In 2007, at age 52, I embarked on the A.T. looking for answers in life. My science career was stagnating. I felt like a poster child for the National Institute of Health’s own findings that an African American woman had a 50 percent less chance of winning research grants than white males. I was weary from parenting adolescents. My supportive husband told me that since my creaky knees weren’t getting any better, this was the right time to take a break, a very long break.

The “break” turned out to be a 13-year quest. I began as a thru-hiker. But six weeks in, despite many pleasant evening conversations at shelters, I was lonely in the daytime, as I never found someone walking as slow as me. I switched to section hiking, which allowed me to share many miles with friends and family. Much of it was done by my husband dropping me off at a road crossing and picking me up at the next road. Even my knees “got better.” At 1,100 miles, I had two knee replacements. I only missed one season in a miracle of modern medicine.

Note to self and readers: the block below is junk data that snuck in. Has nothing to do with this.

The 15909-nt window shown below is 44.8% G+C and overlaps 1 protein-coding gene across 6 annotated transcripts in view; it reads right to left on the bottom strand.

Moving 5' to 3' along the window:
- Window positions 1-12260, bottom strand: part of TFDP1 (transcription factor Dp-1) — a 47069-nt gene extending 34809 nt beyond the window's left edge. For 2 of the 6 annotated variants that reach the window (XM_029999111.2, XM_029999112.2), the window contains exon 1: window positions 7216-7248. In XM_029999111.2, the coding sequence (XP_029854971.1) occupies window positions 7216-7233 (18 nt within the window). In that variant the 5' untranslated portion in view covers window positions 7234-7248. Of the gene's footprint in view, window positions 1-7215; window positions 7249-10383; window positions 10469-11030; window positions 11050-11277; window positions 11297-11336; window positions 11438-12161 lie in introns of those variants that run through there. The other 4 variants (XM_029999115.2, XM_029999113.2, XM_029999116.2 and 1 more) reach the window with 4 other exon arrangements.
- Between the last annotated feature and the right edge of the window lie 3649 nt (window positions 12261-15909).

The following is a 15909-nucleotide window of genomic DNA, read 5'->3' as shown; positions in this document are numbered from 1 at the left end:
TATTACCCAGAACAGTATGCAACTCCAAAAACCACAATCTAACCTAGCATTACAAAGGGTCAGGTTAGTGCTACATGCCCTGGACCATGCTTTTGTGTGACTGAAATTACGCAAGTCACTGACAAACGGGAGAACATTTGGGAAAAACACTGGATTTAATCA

Hiking at Michelle's completion party in August 2019
Michelle's completion party in August 2019
Above: Michelle’s completion party in August 2019; Bottom Left: With her husband Derrick Jackson, and son Tano Holmes on the Katahdin summit; Bottom Right: Michelle with her mom, Mary Holmes in their Scout volunteer uniforms
Above: Michelle’s completion party in August 2019; Below: With her husband Derrick Jackson, and son Tano Holmes on the Katahdin summit; Bottom: Michelle with her mom, Mary Holmes in their Scout volunteer uniforms
Michelle with her husband Derrick Jackson, and son Tano Holmes on the Katahdin summit